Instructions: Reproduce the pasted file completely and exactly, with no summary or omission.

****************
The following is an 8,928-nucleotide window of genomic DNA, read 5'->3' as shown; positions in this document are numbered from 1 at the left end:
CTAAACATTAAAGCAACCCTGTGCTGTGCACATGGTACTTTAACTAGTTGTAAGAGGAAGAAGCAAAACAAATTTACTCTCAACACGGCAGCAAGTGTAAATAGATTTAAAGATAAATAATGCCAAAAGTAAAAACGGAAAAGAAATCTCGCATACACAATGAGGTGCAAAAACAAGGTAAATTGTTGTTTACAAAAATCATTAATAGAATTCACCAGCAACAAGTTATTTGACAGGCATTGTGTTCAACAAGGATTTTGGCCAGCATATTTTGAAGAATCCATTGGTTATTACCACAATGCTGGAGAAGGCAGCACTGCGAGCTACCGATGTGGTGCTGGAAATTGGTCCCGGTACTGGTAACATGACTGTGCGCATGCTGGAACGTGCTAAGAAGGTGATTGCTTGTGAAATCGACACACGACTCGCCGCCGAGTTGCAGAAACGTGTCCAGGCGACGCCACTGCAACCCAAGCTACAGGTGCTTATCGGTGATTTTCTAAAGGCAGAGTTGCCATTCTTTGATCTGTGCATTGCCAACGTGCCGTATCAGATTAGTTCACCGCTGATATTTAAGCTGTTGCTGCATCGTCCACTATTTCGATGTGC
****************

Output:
The following is an 8,928-nucleotide window of genomic DNA, read 5'->3' as shown; positions in this document are numbered from 1 at the left end:
CTAAACATTAAAGCAACCCTGTGCTGTGCACATGGTACTTTAACTAGTTGTAAGAGGAAGAAGCAAAACAAATTTACTCTCAACACGGCAGCAAGTGTAAATAGATTTAAAGATAAATAATGCCAAAAGTAAAAACGGAAAAGAAATCTCGCATACACAATGAGGTGCAAAAACAAGGTAAATTGTTGTTTACAAAAATCATTAATAGAATTCACCAGCAACAAGTTATTTGACAGGCATTGTGTTCAACAAGGATTTTGGCCAGCATATTTTGAAGAATCCATTGGTTATTACCACAATGCTGGAGAAGGCAGCACTGCGAGCTACCGATGTGGTGCTGGAAATTGGTCCCGGTACTGGTAACATGACTGTGCGCATGCTGGAACGTGCTAAGAAGGTGATTGCTTGTGAAATCGACACACGACTCGCCGCCGAGTTGCAGAAACGTGTCCAGGCGACGCCACTGCAACCCAAGCTACAGGTGCTTATCGGTGATTTTCTAAAGGCAGAGTTGCCATTCTTTGATCTGTGCATTGCCAACGTGCCGTATCAGATTAGTTCACCGCTGATATTTAAGCTGTTGCTGCATCGTCCACTATTTCGATGTGC